Reflecting on 21 Centuries of Faith

The Scandal of Amazing Grace

This week at my parish, Fr. Larry Richards is leading our mission. The week has been filled with so many graces it has been overwhelming. For all of his missions, Wednesday is dedicated to the Passion of our Lord and Savior, Jesus the Christ…Blessed be His Name! In tandem with the evening’s presentation, confession is offered to all those present.

Last night I watched a scandalous event take place. Before you panic, no worries, Fr. Larry was fantastic and there was nothing improper. So, the question is, “What was so scandalous?” I am so glad you asked!

I watched a teen non-Catholic young lady  stand in a long confession line for an hour and a half to confess her sins. All the while, knowing full well that absolution was not likely to be offered since she is not Catholic. Watching her was amazing. She approached with a yearning confidence somehow recognizing that our Lord had empowered the priest to absolve her of her sins.

I have no idea what she was thinking. I have no clue whether a grace-filled indult was granted and absolution extended. I have no idea whether the heroic exterior was a mask for a trembling conscience. I do not even know if she smiled afterward with some consolation. What I do know is that she did what many Catholics take for granted or refuse to do. And here my friends is the scandal.

The scandal is not that the confession lines are short while a non-Catholic is willing to stand waiting for an hour for her confession to be heard. It is not even the fact that many of us trust in the ritual instead of the Father’s love, mercy and grace that our Lord wants to give. The scandal is she had the courage to look directly into the face of the redeemer, face her faults and sins with a maturity that few adults dare to dream of. The scandal is that we are comfortable where we are in our spiritual life while she who is uncatechized said to our Lord, “I thirst.”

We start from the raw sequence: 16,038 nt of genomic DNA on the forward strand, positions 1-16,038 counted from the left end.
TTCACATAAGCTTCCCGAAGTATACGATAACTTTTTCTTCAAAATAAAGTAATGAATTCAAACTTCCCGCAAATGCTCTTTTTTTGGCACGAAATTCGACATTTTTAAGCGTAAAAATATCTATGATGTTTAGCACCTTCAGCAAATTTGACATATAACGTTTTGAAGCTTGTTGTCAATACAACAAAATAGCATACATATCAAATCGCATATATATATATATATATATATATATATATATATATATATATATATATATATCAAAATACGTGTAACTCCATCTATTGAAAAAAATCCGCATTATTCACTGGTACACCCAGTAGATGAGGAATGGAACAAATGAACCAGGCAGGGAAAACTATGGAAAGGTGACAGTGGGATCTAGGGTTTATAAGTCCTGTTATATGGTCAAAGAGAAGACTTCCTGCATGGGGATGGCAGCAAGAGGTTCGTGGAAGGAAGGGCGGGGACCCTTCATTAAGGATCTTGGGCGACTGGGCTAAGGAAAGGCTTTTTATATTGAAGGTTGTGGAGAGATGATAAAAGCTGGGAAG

How do we ante up? We first commit to scrutiny. Most think that it is the job of the priest or preacher to address the sin in our lives. But this is not true. It is actually more the responsibility of the family and community. Now, the natural response is that we tell our family or friends to stop judging us or to look at themselves. St. John of the Cross says that the rebuttal against judging is the primary sign of pride. St. Thomas explains that telling the other to look at themselves is sure evidence of vanity. We need repent for rejecting the grace of repentance poured out by the Holy Spirit for our salvation and holiness.

Secondly, we need to stop looking at just the top ten. Many of us think we are doing great by avoiding the top ten while embracing the culture lock, stock and barrel. Yep, that’s right. We need to judge (which means to decide by the way God measures) what we listen to, the activities we choose to partake in and our integrity at work. EVERYTHING is free game before the Lord.

This should not overwhelm us but cause us to give thanks to God for His gracious mercy while desiring to fill ALL of our life with His holiness. Tonight my family and I are back at the mission. My prayer for myself and my family is that the Holy Spirit has its way with us and to not allow us to get away with just listening to a mission. We want to be a scandelon too but for the glory of His Name and mercy.

Not to us, O LORD, not to us, but to your name give glory, for the sake of your steadfast love and faithfulness! Why should the nations say, “Where is their God?” Our God is in the heavens; he does whatever he pleases. (Psalm 115:1-3)

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